The importance of this area of nonverbal communication was borne out historically in April 1974 when Richard Nixon sent written transcripts rather than audiotapes of his secret White House conversations to the House Judiciary Committee investigating his possible impeachment. Members of the Committee quite rightly complained that written transcripts could not convey the full and correct meaning of an utterance since they lacked the additional nonverbal cues that one derives from the voice: inflection, stress, context, and other such nuances. They demanded the actual tapes because they contained this vital information. The landmark decision to provide the Committee the tapes eventually led to Nixon's resignation, but it also legitimized paralinguistic communication-the study of voice and how words are said.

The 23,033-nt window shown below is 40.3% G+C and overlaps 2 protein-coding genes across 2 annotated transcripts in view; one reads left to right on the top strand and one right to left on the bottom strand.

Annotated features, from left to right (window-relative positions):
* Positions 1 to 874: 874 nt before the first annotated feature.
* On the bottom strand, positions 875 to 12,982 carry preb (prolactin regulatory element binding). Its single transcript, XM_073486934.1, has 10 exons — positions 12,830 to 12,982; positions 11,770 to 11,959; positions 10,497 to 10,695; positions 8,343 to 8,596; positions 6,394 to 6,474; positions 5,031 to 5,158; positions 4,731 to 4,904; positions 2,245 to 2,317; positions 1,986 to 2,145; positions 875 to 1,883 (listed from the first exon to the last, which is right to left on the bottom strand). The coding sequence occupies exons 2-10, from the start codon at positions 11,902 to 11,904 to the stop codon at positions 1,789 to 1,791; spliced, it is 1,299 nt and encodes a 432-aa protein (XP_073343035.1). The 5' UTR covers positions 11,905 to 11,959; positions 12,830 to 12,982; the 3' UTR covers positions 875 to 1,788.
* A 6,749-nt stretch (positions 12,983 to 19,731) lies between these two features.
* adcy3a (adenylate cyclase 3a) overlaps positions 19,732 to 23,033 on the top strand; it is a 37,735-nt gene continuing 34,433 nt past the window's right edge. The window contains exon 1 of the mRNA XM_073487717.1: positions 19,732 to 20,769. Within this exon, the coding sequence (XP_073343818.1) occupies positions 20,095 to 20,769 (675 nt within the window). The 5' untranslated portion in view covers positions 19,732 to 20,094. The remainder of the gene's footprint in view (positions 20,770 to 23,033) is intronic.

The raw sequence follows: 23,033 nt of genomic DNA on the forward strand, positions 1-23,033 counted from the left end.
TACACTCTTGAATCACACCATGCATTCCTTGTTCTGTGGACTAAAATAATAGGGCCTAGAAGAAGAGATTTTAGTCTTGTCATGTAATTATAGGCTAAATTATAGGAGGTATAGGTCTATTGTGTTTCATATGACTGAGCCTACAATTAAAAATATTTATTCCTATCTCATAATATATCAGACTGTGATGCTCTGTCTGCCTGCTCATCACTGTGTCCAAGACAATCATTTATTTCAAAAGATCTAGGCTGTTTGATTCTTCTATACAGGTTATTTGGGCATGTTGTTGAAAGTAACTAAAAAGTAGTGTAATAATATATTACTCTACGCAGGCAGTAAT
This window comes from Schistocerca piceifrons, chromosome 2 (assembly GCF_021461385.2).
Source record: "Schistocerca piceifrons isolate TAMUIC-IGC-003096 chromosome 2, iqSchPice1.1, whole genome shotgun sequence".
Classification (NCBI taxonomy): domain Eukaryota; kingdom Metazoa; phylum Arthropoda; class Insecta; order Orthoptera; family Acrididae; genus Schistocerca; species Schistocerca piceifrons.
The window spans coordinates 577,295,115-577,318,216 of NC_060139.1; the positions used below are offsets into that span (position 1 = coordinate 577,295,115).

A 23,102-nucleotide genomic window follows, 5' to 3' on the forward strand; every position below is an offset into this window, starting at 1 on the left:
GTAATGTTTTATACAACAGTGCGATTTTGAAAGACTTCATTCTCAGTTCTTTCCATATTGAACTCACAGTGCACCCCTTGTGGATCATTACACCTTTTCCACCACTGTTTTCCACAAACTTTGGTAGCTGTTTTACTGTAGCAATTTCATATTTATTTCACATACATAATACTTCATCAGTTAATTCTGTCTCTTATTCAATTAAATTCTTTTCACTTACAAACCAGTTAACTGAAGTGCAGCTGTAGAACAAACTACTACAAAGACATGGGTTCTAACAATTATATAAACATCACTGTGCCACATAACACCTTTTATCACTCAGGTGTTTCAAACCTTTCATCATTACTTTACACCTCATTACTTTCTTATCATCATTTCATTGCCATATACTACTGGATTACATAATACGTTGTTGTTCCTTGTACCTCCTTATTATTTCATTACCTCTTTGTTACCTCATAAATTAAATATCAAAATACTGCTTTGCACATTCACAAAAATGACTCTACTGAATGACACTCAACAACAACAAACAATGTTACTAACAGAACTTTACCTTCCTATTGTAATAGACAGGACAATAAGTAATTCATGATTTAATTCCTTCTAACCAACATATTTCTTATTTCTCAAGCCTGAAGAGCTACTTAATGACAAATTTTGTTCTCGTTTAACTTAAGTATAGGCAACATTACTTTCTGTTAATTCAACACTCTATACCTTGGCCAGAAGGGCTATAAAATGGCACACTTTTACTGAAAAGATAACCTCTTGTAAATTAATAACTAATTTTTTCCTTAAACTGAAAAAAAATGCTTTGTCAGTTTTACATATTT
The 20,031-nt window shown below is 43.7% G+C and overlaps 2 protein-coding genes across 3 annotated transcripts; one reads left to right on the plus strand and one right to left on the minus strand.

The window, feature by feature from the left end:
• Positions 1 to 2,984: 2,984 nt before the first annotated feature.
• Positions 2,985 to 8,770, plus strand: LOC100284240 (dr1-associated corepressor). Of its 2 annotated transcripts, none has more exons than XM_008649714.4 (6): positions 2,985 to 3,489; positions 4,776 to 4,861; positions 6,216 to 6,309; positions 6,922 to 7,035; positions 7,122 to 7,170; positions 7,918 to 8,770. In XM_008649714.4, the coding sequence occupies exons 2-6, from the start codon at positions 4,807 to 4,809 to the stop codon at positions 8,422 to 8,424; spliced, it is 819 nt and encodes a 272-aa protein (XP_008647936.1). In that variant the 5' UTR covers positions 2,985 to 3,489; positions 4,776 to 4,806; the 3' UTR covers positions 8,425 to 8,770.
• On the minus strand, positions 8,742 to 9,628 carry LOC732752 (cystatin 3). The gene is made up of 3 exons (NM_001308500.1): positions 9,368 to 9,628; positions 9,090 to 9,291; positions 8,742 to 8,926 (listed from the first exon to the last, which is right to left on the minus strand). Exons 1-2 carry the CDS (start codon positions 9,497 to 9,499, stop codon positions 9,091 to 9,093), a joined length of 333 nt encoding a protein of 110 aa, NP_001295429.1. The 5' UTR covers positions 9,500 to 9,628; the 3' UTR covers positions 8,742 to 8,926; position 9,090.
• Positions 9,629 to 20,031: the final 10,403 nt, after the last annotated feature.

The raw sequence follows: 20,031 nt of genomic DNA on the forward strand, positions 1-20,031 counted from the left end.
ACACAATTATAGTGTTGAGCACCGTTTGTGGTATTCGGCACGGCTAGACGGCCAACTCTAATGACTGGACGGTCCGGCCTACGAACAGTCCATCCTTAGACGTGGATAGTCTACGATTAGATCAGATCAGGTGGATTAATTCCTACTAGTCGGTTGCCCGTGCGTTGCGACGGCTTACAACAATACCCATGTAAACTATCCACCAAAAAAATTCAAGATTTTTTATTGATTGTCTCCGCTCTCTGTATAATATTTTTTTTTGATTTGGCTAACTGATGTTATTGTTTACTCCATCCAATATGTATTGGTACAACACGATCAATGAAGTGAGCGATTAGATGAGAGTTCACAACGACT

Paralinguistic cues can give clues to our stress level, age, height, weight, socio-economic status, anxiety, gender, personality characteristics, and culture. In fact, our voices are so unique voiceprints can be used to identify individuals today in the same way that DNA has been used for forensic purposes. Take, for instance, recent events in the Persian Gulf. The opening salvos of the 2003 War in Iraq were aimed at a bunker complex in which it was believed Iraqi president Saddam Hussein was meeting with his sons. When Hussein showed up on television shortly thereafter, there was some belief that a body double was being used to fool the Iraqi population (and the Allied forces) into believing that he was still alive. To verify Hussein's status, U.S. intelligence began analyzing voiceprints of his speech, comparing them to earlier television addresses. Other nonverbals couldn't be trusted. One can manipulate the facial hair, expression, or even appearance, but controlling vocal cues is much more difficult!
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